Ellman Fashion Design Gallery
April 3, 2010 – August 15, 2010
Strong-shouldered suits with hats and gloves, and slinky, draped gowns recall the glamour of 1940s fashion. Wartime rationing created restrictions on the amount of material which could be used in a garment, and fostered an atmosphere of patriotic ingenuity and understatement. Women were encouraged to do their part to bolster moral by keeping up their appearances. Dynamic color combinations, thought to lift spirits, were an integral part of the designs and how they were accessorized. With the German occupation of France from 1940-4, many Parisian fashion houses were forced to close fostering a creative flourish in American fashion design and style.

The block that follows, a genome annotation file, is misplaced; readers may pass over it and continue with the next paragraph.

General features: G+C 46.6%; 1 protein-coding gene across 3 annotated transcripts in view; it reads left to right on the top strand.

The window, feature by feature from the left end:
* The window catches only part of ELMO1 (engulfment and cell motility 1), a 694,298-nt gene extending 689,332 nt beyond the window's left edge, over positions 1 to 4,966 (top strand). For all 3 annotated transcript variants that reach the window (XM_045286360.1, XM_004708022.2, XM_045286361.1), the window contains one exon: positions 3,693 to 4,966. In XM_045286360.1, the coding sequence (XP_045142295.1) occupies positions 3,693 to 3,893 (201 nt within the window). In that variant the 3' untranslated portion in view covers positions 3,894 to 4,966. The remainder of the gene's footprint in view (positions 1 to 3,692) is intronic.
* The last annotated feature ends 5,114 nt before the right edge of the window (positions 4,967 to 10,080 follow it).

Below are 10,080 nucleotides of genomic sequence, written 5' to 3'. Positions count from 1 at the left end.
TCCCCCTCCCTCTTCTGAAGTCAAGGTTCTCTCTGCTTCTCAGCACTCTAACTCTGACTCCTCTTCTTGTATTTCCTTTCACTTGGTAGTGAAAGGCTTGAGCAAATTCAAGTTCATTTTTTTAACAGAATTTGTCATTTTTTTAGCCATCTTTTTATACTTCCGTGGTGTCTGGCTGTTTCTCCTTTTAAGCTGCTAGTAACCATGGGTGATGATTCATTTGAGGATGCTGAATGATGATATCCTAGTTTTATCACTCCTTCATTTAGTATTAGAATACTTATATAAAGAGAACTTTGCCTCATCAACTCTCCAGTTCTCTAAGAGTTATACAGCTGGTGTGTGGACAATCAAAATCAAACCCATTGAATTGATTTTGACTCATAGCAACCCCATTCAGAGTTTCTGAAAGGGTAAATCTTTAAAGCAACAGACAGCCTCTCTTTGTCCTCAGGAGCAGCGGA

Undertaking new roles and new uniforms in the workforce American women played a significant part in the war winning “arsenal of democracy.” From victory suits to romantic styled dresses, tailored military uniforms affected fashion both in emulation of and in counterbalance to these new roles. Hollywood movies presented a glamorized version of the war and were influential in setting style and morale.
In the Mood features over 35 fully accessorized fashion ensembles from the 1940s including works by Adrian, Irene, Claire McCardell and Howard Greer along with original military uniforms including Mainboucher’s design for the WAVEs, “Rosie the Riveter” work wear and inventive dresses and negligees made from repurposed parachutes. This installation looks at design and life on the American home front and the important role women and fashion design played in the victories of WWII.
The exhibition is organized by Phoenix Art Museum.
Support provided by Novis M. Schmitz Foundation.